If you feel offended by something someone says, you don’t have to smile to be polite or laugh to fit in with the crowd. Instead, you can politely say why you disagree or excuse yourself and find a group of people who you relate to better. If you’re nervous, don’t overcompensate by trying to look relaxed and casual — it’ll be obvious you’re putting on a front. Instead, nothing is more endearing than saying, “I’m a little nervous!” to a room of people who probably feel the exact same way.

On the same note, if you don’t understand why someone wants you to do something, question it. You can do this at work, at home, or even with people you don’t know well. Nobody should force you to do something you don’t want to do.

Also, even if you’re willing to do what’s asked of you, there’s nothing wrong with asking for more clarification. People will realize that you’re not a person to be bossed around.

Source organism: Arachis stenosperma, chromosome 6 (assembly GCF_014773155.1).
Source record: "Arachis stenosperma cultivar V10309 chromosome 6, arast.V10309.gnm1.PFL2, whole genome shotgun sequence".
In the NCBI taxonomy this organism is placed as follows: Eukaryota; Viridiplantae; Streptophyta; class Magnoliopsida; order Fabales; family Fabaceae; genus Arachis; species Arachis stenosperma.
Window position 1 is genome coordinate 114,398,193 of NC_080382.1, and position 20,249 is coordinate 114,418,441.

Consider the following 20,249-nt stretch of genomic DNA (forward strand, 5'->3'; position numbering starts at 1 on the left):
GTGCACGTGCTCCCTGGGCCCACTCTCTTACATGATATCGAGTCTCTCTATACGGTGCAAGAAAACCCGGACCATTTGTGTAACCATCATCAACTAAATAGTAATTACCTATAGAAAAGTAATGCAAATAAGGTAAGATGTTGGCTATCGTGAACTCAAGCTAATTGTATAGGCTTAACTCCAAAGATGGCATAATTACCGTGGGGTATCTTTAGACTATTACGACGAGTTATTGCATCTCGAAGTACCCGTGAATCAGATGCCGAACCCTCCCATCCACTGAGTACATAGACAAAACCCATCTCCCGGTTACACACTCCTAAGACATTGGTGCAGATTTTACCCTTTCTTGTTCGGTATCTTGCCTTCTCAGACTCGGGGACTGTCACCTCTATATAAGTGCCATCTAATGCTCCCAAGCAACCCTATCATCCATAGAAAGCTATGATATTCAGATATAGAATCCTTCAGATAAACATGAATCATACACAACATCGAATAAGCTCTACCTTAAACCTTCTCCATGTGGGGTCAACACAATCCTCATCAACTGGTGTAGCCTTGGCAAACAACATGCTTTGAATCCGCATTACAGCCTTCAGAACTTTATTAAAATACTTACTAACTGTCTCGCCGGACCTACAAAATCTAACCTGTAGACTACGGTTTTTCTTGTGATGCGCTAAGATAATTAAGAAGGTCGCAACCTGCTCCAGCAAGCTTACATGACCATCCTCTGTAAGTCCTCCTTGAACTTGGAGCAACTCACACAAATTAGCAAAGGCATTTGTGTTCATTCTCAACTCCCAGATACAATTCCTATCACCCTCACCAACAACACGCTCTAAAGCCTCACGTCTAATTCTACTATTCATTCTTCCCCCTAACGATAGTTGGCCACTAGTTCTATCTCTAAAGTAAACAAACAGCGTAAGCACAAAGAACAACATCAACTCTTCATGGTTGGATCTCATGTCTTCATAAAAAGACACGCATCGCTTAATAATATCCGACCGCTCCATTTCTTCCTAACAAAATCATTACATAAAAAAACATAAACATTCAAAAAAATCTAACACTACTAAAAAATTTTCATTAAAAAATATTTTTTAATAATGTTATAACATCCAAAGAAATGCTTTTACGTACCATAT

3. Understand Why You’re Struggling at Work

Being self-conscious at work can get in the way of your daily responsibilities, your relationships with co-workers, and even your career as a whole. If you’re facing some sort of conflict but you’re too nervous to speak up, you may be at the whim of what happens to you instead of taking some control.

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If you’re usually confident at work, you may be wondering where this new self-consciousness is coming from. It’s possible that you’re dealing with burnout.[4] Common signs are anxiety, fatigue and distraction, all of which can leave you feeling under-confident.